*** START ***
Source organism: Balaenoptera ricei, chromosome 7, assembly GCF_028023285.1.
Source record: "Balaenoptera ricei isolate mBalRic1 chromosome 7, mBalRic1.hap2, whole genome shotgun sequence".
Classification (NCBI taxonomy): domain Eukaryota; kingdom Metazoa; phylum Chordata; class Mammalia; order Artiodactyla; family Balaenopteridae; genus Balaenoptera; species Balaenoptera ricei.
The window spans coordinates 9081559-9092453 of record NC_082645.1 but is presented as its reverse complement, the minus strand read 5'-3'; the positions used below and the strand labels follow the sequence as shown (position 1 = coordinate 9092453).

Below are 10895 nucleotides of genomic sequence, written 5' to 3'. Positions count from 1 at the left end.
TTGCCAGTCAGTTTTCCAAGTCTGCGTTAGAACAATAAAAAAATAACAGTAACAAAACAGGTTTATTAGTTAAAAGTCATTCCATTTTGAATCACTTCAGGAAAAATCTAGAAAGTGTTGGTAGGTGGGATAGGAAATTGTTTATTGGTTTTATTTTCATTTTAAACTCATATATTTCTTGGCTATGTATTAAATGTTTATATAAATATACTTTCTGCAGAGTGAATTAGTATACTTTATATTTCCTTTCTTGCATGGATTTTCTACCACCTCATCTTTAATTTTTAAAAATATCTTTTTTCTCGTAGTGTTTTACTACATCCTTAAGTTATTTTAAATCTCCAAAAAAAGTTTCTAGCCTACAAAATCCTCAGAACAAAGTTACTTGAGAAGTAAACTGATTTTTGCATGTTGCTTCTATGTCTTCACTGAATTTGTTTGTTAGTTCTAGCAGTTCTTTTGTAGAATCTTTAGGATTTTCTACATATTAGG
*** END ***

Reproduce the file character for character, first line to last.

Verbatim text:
Source organism: Balaenoptera ricei, chromosome 7, assembly GCF_028023285.1.
Source record: "Balaenoptera ricei isolate mBalRic1 chromosome 7, mBalRic1.hap2, whole genome shotgun sequence".
Classification (NCBI taxonomy): domain Eukaryota; kingdom Metazoa; phylum Chordata; class Mammalia; order Artiodactyla; family Balaenopteridae; genus Balaenoptera; species Balaenoptera ricei.
The window spans coordinates 9081559-9092453 of record NC_082645.1 but is presented as its reverse complement, the minus strand read 5'-3'; the positions used below and the strand labels follow the sequence as shown (position 1 = coordinate 9092453).

Below are 10895 nucleotides of genomic sequence, written 5' to 3'. Positions count from 1 at the left end.
TTGCCAGTCAGTTTTCCAAGTCTGCGTTAGAACAATAAAAAAATAACAGTAACAAAACAGGTTTATTAGTTAAAAGTCATTCCATTTTGAATCACTTCAGGAAAAATCTAGAAAGTGTTGGTAGGTGGGATAGGAAATTGTTTATTGGTTTTATTTTCATTTTAAACTCATATATTTCTTGGCTATGTATTAAATGTTTATATAAATATACTTTCTGCAGAGTGAATTAGTATACTTTATATTTCCTTTCTTGCATGGATTTTCTACCACCTCATCTTTAATTTTTAAAAATATCTTTTTTCTCGTAGTGTTTTACTACATCCTTAAGTTATTTTAAATCTCCAAAAAAAGTTTCTAGCCTACAAAATCCTCAGAACAAAGTTACTTGAGAAGTAAACTGATTTTTGCATGTTGCTTCTATGTCTTCACTGAATTTGTTTGTTAGTTCTAGCAGTTCTTTTGTAGAATCTTTAGGATTTTCTACATATTAGG